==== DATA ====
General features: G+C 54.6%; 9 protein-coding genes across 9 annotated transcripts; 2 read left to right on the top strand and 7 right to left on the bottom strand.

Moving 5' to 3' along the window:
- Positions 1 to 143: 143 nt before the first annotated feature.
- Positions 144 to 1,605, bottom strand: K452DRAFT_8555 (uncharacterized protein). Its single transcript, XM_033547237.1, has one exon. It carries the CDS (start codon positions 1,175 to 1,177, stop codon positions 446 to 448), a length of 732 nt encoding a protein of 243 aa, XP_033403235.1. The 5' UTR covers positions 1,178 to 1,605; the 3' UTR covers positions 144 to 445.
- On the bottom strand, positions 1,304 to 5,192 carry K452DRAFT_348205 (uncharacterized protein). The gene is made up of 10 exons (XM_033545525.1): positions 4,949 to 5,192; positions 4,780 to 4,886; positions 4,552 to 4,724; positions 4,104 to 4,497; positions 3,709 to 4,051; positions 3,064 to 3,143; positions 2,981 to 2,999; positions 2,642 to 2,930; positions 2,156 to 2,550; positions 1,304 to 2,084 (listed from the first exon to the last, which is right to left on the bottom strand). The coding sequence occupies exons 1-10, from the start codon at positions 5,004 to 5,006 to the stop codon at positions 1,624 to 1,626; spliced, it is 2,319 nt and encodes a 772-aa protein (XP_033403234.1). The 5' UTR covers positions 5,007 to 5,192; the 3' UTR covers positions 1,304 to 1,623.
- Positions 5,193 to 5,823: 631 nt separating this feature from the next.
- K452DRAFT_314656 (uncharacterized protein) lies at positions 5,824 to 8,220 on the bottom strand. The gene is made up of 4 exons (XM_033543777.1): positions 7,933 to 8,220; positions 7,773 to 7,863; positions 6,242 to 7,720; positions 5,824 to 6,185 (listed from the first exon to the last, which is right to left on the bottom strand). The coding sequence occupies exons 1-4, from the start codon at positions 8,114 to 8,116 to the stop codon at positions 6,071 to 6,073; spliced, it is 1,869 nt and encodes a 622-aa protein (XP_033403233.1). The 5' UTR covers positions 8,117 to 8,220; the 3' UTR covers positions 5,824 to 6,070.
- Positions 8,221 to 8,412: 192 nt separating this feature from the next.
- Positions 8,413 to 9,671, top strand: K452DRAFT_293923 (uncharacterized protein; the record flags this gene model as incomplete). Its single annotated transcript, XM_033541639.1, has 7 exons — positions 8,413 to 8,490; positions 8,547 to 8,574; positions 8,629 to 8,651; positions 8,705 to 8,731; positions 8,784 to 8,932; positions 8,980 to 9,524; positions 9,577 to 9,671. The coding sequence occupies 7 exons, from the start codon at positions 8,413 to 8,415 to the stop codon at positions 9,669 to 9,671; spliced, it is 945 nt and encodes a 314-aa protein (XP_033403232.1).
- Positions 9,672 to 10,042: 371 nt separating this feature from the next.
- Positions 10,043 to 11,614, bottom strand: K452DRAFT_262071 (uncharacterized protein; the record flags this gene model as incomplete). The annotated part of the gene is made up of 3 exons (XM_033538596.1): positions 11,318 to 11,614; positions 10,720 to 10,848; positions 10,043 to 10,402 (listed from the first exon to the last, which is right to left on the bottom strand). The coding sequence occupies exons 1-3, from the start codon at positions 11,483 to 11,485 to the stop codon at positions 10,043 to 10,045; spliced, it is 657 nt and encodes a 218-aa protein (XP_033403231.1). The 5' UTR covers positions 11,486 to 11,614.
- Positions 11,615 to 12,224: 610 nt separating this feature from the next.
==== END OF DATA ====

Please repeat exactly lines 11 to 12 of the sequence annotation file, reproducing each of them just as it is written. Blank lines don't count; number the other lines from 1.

- Positions 10,043 to 11,614, bottom strand: K452DRAFT_262071 (uncharacterized protein; the record flags this gene model as incomplete). The annotated part of the gene is made up of 3 exons (XM_033538596.1): positions 11,318 to 11,614; positions 10,720 to 10,848; positions 10,043 to 10,402 (listed from the first exon to the last, which is right to left on the bottom strand). The coding sequence occupies exons 1-3, from the start codon at positions 11,483 to 11,485 to the stop codon at positions 10,043 to 10,045; spliced, it is 657 nt and encodes a 218-aa protein (XP_033403231.1). The 5' UTR covers positions 11,486 to 11,614.
- Positions 11,615 to 12,224: 610 nt separating this feature from the next.